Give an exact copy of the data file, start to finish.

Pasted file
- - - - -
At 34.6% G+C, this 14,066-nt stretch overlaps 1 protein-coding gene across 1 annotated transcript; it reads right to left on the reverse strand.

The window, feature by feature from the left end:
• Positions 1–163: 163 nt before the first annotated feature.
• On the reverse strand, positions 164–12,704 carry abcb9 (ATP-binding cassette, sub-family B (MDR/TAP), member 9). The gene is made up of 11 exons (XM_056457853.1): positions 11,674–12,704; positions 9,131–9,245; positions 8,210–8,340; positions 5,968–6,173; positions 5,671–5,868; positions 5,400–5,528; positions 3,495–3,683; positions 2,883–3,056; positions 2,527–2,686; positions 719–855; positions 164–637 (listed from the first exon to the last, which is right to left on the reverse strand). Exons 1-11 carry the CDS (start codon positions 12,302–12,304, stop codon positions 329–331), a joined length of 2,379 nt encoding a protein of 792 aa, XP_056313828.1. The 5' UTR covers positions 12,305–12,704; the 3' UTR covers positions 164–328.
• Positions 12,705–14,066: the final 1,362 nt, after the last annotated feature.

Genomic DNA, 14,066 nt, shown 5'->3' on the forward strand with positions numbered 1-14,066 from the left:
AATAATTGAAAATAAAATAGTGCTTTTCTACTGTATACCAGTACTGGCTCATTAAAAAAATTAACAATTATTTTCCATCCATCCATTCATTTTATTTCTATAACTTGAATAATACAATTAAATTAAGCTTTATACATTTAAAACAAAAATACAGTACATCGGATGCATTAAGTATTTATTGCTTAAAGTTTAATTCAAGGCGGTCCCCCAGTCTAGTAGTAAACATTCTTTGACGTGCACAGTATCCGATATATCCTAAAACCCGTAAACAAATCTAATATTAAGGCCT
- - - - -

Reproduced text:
At 34.6% G+C, this 14,066-nt stretch overlaps 1 protein-coding gene across 1 annotated transcript; it reads right to left on the reverse strand.

The window, feature by feature from the left end:
• Positions 1–163: 163 nt before the first annotated feature.
• On the reverse strand, positions 164–12,704 carry abcb9 (ATP-binding cassette, sub-family B (MDR/TAP), member 9). The gene is made up of 11 exons (XM_056457853.1): positions 11,674–12,704; positions 9,131–9,245; positions 8,210–8,340; positions 5,968–6,173; positions 5,671–5,868; positions 5,400–5,528; positions 3,495–3,683; positions 2,883–3,056; positions 2,527–2,686; positions 719–855; positions 164–637 (listed from the first exon to the last, which is right to left on the reverse strand). Exons 1-11 carry the CDS (start codon positions 12,302–12,304, stop codon positions 329–331), a joined length of 2,379 nt encoding a protein of 792 aa, XP_056313828.1. The 5' UTR covers positions 12,305–12,704; the 3' UTR covers positions 164–328.
• Positions 12,705–14,066: the final 1,362 nt, after the last annotated feature.

Genomic DNA, 14,066 nt, shown 5'->3' on the forward strand with positions numbered 1-14,066 from the left:
AATAATTGAAAATAAAATAGTGCTTTTCTACTGTATACCAGTACTGGCTCATTAAAAAAATTAACAATTATTTTCCATCCATCCATTCATTTTATTTCTATAACTTGAATAATACAATTAAATTAAGCTTTATACATTTAAAACAAAAATACAGTACATCGGATGCATTAAGTATTTATTGCTTAAAGTTTAATTCAAGGCGGTCCCCCAGTCTAGTAGTAAACATTCTTTGACGTGCACAGTATCCGATATATCCTAAAACCCGTAAACAAATCTAATATTAAGGCCT